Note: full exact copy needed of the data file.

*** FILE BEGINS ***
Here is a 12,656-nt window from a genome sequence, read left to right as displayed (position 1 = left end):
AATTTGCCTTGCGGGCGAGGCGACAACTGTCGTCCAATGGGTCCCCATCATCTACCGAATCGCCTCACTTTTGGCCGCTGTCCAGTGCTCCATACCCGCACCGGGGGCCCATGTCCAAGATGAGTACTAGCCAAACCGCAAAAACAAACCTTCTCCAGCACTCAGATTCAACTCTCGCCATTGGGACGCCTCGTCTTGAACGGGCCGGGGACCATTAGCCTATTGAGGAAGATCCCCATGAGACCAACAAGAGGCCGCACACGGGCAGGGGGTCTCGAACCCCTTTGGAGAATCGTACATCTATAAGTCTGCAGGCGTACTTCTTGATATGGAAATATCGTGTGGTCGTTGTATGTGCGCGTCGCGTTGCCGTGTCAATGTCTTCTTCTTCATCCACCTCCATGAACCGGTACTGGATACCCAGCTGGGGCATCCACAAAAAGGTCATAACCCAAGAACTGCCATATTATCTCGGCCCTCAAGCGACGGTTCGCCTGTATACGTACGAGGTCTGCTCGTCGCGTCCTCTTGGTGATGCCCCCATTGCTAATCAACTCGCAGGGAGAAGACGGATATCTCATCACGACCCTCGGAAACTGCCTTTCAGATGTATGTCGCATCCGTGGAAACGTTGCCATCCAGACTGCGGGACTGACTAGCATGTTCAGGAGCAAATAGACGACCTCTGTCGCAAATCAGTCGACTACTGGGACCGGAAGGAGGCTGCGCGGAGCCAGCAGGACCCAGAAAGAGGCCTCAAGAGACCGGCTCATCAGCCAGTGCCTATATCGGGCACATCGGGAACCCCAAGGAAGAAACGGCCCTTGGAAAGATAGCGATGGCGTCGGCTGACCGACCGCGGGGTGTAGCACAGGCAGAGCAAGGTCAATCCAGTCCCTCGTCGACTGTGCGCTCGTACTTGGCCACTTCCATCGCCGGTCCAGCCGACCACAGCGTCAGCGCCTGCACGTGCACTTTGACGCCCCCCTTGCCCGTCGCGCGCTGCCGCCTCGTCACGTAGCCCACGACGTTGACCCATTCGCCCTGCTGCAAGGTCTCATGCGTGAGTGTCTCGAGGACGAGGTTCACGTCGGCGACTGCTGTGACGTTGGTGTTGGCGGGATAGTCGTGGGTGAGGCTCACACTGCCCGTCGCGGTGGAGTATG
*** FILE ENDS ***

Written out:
Here is a 12,656-nt window from a genome sequence, read left to right as displayed (position 1 = left end):
AATTTGCCTTGCGGGCGAGGCGACAACTGTCGTCCAATGGGTCCCCATCATCTACCGAATCGCCTCACTTTTGGCCGCTGTCCAGTGCTCCATACCCGCACCGGGGGCCCATGTCCAAGATGAGTACTAGCCAAACCGCAAAAACAAACCTTCTCCAGCACTCAGATTCAACTCTCGCCATTGGGACGCCTCGTCTTGAACGGGCCGGGGACCATTAGCCTATTGAGGAAGATCCCCATGAGACCAACAAGAGGCCGCACACGGGCAGGGGGTCTCGAACCCCTTTGGAGAATCGTACATCTATAAGTCTGCAGGCGTACTTCTTGATATGGAAATATCGTGTGGTCGTTGTATGTGCGCGTCGCGTTGCCGTGTCAATGTCTTCTTCTTCATCCACCTCCATGAACCGGTACTGGATACCCAGCTGGGGCATCCACAAAAAGGTCATAACCCAAGAACTGCCATATTATCTCGGCCCTCAAGCGACGGTTCGCCTGTATACGTACGAGGTCTGCTCGTCGCGTCCTCTTGGTGATGCCCCCATTGCTAATCAACTCGCAGGGAGAAGACGGATATCTCATCACGACCCTCGGAAACTGCCTTTCAGATGTATGTCGCATCCGTGGAAACGTTGCCATCCAGACTGCGGGACTGACTAGCATGTTCAGGAGCAAATAGACGACCTCTGTCGCAAATCAGTCGACTACTGGGACCGGAAGGAGGCTGCGCGGAGCCAGCAGGACCCAGAAAGAGGCCTCAAGAGACCGGCTCATCAGCCAGTGCCTATATCGGGCACATCGGGAACCCCAAGGAAGAAACGGCCCTTGGAAAGATAGCGATGGCGTCGGCTGACCGACCGCGGGGTGTAGCACAGGCAGAGCAAGGTCAATCCAGTCCCTCGTCGACTGTGCGCTCGTACTTGGCCACTTCCATCGCCGGTCCAGCCGACCACAGCGTCAGCGCCTGCACGTGCACTTTGACGCCCCCCTTGCCCGTCGCGCGCTGCCGCCTCGTCACGTAGCCCACGACGTTGACCCATTCGCCCTGCTGCAAGGTCTCATGCGTGAGTGTCTCGAGGACGAGGTTCACGTCGGCGACTGCTGTGACGTTGGTGTTGGCGGGATAGTCGTGGGTGAGGCTCACACTGCCCGTCGCGGTGGAGTATG